Coupons, Inc. v. Stottlemire
Last week, Coupons, Inc. ("Coupons"), settled its DMCA suit against John Stottlemire, who had defended himself pro se. The parties have not fully disclosed the details of the settlement, but Stottlemire indicates that the case was dismissed with prejudice. The agreement follows a year's worth of litigation in the United States District Court for the Northern District of California.
Since the writing of this post, Coupons, claiming that Stottlemire breached material terms of the parties' settlement agreement, has resumed litigation. Stottlemire, in a motion filed with the court, claims that Coupons is mistaken in its belief that he has breached the confidentiality term of the settlement.
In July, 2007, Coupons filed suit against Stottlemire alleging in its complaint that his online posting constituted a violation of the anti-circumvention provisions of the Digital Millennium Copyright Act ("DMCA"), 17 U.S.C. §1201, and related California state laws. The posting had detailed a "hack" that allowed Coupons patrons to avoid imposed maximums and print multiple coupons with unique and functioning serial codes. Coupons claimed that the dissemination of the hack effectively "offered to the public" a technology "primarily designed for the purpose of circumventing technological measures that effectively control access to Plaintiff's works."
Stottlemire denied the allegation and sought to dismiss on the grounds that his posting did not qualify as the "hacking" or circumvention of certain protection made illegal under the DMCA. He argued instead that this technique merely exploited Coupons's faulty and limited software. Ars Technica reports Stottlemire as stating, "There are big problems when you are not allowed to delete files off of your computer."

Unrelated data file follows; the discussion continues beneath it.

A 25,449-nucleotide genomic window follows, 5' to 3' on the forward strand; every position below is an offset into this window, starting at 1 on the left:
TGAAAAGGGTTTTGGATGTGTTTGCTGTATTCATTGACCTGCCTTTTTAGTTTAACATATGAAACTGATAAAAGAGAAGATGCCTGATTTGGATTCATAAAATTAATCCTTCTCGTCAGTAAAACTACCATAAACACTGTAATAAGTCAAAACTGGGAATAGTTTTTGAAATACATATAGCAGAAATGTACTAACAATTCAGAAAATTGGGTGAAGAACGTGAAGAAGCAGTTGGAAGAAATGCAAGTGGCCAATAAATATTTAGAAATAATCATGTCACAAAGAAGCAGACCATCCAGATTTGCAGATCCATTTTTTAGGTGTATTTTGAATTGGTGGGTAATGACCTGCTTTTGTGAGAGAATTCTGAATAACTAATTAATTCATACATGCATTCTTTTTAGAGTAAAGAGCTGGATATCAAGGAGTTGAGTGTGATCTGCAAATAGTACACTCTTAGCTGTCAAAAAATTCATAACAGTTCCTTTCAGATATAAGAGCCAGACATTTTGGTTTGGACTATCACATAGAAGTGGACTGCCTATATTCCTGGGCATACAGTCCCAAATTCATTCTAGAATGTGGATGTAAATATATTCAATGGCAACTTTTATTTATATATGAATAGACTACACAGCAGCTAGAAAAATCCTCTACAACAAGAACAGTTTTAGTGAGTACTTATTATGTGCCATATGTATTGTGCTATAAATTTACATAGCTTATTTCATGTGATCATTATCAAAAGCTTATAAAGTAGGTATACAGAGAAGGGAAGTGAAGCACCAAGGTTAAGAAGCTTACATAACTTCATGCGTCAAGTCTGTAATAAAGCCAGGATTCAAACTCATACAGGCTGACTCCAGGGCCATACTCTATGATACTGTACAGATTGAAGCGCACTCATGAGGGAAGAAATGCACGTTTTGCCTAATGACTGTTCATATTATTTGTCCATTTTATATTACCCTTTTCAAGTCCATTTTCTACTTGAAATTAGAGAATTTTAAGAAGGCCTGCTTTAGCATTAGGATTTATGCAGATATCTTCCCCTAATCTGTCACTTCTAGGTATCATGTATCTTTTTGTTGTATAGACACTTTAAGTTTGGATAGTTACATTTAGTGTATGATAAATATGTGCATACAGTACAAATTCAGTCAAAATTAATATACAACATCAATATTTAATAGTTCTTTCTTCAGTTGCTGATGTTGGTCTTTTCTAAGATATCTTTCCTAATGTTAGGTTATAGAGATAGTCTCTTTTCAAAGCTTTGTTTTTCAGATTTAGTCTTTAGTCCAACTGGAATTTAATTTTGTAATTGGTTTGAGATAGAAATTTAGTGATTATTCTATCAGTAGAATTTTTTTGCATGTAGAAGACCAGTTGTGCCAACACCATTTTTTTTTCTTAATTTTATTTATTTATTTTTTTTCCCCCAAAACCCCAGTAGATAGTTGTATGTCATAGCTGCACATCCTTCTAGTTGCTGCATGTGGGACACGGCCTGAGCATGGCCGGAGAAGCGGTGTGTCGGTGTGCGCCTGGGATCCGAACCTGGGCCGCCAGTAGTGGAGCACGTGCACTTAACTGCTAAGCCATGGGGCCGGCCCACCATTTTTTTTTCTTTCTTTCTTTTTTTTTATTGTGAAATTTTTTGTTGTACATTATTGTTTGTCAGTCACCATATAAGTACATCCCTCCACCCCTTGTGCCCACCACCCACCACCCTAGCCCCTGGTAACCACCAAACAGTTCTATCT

The Electronic Frontier Foundation ("EFF"), which joined the Berkeley School of Law's Samuelson Law, Technology and Policy Clinic in filing an amicus brief in support of Stottlemire, discussed its position on the legal issues in the case on its blog after the Court dismissed several of Coupons's claims in July:
Coupons claimed that Stottlemire's tool circumvents technological measures that limit use of its coupons (a "rights-control" claim), but also tried to allege that the tool circumvents measures that limit access to those coupons (an "access-control" claim). The problem is that the tool doesn't have anything to do with access ¾ anyone can access the coupons whether they use the original software or the modified software. This isn't just an academic issue. While the DMCA prohibits the distribution of tools that circumvent rights or access controls, it prohibits actual circumvention (e.g., through use of such tools) only in the case of access controls. This is because controlling use of copyrighted material is already addressed by copyright law, and addressing it again in the DMCA would upset the careful balance between the rights of copyright owners and those of the public.
Speaking to Wired, Stottlemire celebrated the settlement:
Without being represented by an attorney, I defended myself in federal court against a company who solicited the services of two separate law firms. And in my opinion, I kicked their ass. By refusing to succumb to their bullying tactics, I continued to assert my innocence and fought the claims Coupons Inc. filed against me.